Loretta Chao, The Wall Street Journal, March 29, 2016
U.S. logistics executives who toured Cuba’s shipping facilities say the island nation has potential to be a key shipping hub for the region, but that heavy bureaucracy and poor infrastructure pose significant hurdles.
Officials from 18 logistics companies completed a trip to Cuba last Friday—coinciding with President Barack Obama’s historic visit to the island—in which they watched operations at the Port of Mariel and met with prospective partners, including ProCuba, an organization promoting foreign trade and investment in the country.
They said Cuba may be an ideal location for cross-docking, or re-sorting and distributing, cargo from large “post-panamax” ships to smaller vessels headed for U.S. ports. That could include ships from Asia with cargo bound for East Coast ports that aren’t equipped to handle the bigger ships, which can carry 14,000 or more twenty-foot-equivalent units, or TEUs, a standard measure for container cargo.
“Their location is absolutely perfect to be a hub…to push freight into northern Mexico, or all along the southern coast, and even up to our ports that don’t have that deep draft on the eastern side,” said Sue Spero, president of transportation brokerage firm Carrier Services of Tennessee Inc. Being able to get goods to market “a few days quicker is huge for us,” she said.
The logistics companies, in a trip organized by the Transportation Intermediaries Association, or TIA, joined other U.S. businesses that met with Cuban officials as the president visited the island nation.
The Obama administration viewed Mr. Obama’s trip as a critical market in its moves to normalize trade relations with Cuba after a 50-year trade embargo. Although the White House and Havana have opened the door to more travel, tourism and some business dealings, important limitations on trade in goods and services remain in place and would have to be removed by the U.S. Congress.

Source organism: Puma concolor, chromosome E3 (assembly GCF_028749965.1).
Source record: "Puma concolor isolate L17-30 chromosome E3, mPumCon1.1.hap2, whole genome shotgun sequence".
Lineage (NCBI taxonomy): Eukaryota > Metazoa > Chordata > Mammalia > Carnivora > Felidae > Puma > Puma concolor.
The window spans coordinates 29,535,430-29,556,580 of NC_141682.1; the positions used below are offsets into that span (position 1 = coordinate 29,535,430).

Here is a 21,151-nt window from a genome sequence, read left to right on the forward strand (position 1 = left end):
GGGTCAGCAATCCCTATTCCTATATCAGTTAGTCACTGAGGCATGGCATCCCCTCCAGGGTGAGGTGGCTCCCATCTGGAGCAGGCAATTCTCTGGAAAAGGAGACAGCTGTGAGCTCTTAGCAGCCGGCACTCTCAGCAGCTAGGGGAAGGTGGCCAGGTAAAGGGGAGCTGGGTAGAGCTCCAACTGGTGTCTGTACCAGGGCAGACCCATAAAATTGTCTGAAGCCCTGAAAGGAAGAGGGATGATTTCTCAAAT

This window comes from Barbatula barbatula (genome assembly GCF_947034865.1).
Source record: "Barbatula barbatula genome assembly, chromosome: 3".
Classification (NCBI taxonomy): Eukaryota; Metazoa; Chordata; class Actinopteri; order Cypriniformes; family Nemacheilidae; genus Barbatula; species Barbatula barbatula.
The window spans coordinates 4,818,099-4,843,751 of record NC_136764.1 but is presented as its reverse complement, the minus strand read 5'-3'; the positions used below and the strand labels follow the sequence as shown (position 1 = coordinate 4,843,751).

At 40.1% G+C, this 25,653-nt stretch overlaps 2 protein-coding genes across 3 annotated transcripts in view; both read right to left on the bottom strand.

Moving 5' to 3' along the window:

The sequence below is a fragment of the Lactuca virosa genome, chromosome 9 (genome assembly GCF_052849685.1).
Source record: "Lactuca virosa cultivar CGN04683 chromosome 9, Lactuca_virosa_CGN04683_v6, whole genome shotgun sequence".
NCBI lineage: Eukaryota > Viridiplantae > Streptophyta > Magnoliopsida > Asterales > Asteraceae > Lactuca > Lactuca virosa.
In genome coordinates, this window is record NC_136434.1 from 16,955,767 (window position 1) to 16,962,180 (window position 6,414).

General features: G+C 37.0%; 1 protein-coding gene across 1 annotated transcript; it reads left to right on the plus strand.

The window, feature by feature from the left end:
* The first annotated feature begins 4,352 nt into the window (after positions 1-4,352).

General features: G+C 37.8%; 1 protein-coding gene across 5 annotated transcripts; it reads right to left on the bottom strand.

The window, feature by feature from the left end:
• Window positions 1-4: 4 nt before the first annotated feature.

Members of the logistics delegation, organized by the Transportation Intermediaries Association, or TIA, said agreements such as a multimillion-dollar deal under way for Starwood Hotels and Resorts Worldwide Inc. to manage hotels in Havana will start a flow of goods across the Straits of Florida for the hospitality business.
American companies also are looking to export commodities, frozen foods and consumer goods to Cuba, said Robert Kemp, chief executive of Pennsylvania-based DRT Transportation LLC. “You’re talking about building a society for 12 million people that hasn’t been touched for 40 years,” he said. From construction materials to the consumer market, the possibilities are “endless,” Mr. Kemp said.
Mr. Kemp said it was clear from visits to cargo sites that Cuba needs big improvement in its transportation infrastructure. Local operators told the group that the easiest way to move freight 700 miles from one end of the island to the other is by sea, not truck or rail, he said. “The fact that it’s easier to put it on a boat tells all about the infrastructure that you need to know,” he said.
There are bureaucratic hurdles as well. Logistics companies must strike partnerships with local operators which are state-run, though a free-trade zone at the port allows investors to operate warehousing with 100% ownership, executives said.
Meanwhile, officials told the group they are keen on “preventing their cultural identity from being compromised,” said Ms. Spero, of Carrier Services. “They don’t want to see Starbucks in the barrios of Havana.”
Still, the group found the Mariel port to have modern facilities, including the ability to handle refrigerated shipments and weigh truck entering or leaving the container terminal.
The port, which is under development by Singapore-based terminal operator PSA International, has attracted additional investment from container ship operator CMA CGM SA, which said last year it would build a logistics hub including warehousing.